Ah, back in the Commonwealth of Virginia after three weeks on the road.
Commonwealth? Isn’t Virginia a state? Not exactly. A number of the original 13 colonies established themselves as commonwealths before 1776 and kept the designation even after creation of the United “States” of America.
Which creates a contradiction in some areas. If Virginia is a “commonwealth,” how can it have a “state police”? A resident who got a speeding ticket some years ago wondered that two and tried to have the case thrown out of court by arguing the “state” police were an illegally constituted agency in the “commonwealth” of Virginia. He got all the way to the Virginia Supreme Court but lost.
But why wasn’t the State Police orginally named the Commonwealth Police? I’ve asked the state police PR people that question a number of times over the years and no one seems to have an answer.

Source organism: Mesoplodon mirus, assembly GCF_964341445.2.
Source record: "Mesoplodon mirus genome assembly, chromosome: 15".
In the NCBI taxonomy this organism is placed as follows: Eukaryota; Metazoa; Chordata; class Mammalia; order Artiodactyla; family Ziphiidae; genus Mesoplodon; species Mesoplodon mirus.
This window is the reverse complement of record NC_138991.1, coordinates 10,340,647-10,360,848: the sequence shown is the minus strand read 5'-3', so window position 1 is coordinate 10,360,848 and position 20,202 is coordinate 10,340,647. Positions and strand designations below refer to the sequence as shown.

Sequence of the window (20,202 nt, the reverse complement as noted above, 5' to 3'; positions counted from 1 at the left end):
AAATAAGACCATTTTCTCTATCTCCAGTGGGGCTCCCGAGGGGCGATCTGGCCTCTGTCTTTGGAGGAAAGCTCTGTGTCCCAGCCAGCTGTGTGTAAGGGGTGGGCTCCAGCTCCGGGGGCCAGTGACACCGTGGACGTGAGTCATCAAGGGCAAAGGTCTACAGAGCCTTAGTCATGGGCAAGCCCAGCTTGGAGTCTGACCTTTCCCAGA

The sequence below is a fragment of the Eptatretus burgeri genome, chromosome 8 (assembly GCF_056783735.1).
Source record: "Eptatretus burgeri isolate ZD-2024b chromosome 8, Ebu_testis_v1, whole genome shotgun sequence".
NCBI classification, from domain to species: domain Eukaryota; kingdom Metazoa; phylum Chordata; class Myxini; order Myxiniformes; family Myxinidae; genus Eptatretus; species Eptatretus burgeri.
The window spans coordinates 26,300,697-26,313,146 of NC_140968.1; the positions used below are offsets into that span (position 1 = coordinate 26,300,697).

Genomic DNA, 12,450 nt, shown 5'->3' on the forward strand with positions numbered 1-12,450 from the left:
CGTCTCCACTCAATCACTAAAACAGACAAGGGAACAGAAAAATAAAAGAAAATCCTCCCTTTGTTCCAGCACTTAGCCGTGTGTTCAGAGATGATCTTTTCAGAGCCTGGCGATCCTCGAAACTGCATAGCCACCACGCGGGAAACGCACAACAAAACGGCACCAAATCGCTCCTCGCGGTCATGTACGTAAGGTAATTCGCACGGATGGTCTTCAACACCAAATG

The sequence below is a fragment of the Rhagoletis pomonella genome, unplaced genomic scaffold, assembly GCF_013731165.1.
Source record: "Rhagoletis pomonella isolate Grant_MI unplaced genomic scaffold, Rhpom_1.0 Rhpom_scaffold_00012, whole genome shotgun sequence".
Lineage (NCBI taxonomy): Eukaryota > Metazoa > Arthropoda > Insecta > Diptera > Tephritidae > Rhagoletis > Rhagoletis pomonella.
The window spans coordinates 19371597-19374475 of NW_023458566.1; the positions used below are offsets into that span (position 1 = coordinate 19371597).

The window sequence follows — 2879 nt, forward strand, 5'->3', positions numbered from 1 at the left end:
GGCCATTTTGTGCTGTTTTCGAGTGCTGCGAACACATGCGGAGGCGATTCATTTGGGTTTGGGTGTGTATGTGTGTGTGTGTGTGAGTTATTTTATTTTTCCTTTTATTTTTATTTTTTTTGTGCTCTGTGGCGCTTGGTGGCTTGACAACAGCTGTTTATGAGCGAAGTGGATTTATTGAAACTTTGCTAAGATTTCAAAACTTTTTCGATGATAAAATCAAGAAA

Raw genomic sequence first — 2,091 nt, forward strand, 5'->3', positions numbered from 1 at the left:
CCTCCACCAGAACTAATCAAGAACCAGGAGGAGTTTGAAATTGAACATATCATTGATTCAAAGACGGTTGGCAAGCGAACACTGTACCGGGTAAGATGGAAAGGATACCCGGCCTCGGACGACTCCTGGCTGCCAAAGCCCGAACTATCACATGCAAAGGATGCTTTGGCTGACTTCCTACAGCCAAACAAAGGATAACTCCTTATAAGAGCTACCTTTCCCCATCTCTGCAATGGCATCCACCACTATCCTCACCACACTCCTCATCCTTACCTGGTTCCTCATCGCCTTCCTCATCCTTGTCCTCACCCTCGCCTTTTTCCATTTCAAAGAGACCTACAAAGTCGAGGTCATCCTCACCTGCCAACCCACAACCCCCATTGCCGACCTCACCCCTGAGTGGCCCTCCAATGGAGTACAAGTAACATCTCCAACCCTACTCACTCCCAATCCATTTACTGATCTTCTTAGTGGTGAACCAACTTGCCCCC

Some years ago, I spoke to a meeting of the American Bankers Association in Evergreen, Colorado. My dinner table companion was Randy McElroy, then CEO of Sovran Bank. The name “Sovran” confused me, both because it was changed from Virginia National Bank after a merger so I asked Randy how they came up with the name.
“We paid a marketing agency an obscene amount of money to come up with that name,” he said. “We merged two banks, one based in Richmond, the other in Norfolk. The name is an acronym for “State of Virginia, Richmond and Norfolk.”
To which I replied: “But Virginia is not a state. It’s a Commonwealth.”
“Son-of-a-bitch,” Randy said laughing. “Nobody thought of that.”
A few months later, Sovran merged with another bank in Atlanta and became NationsBank, a name that lasted about 18 months before another merger created BankofAmerica.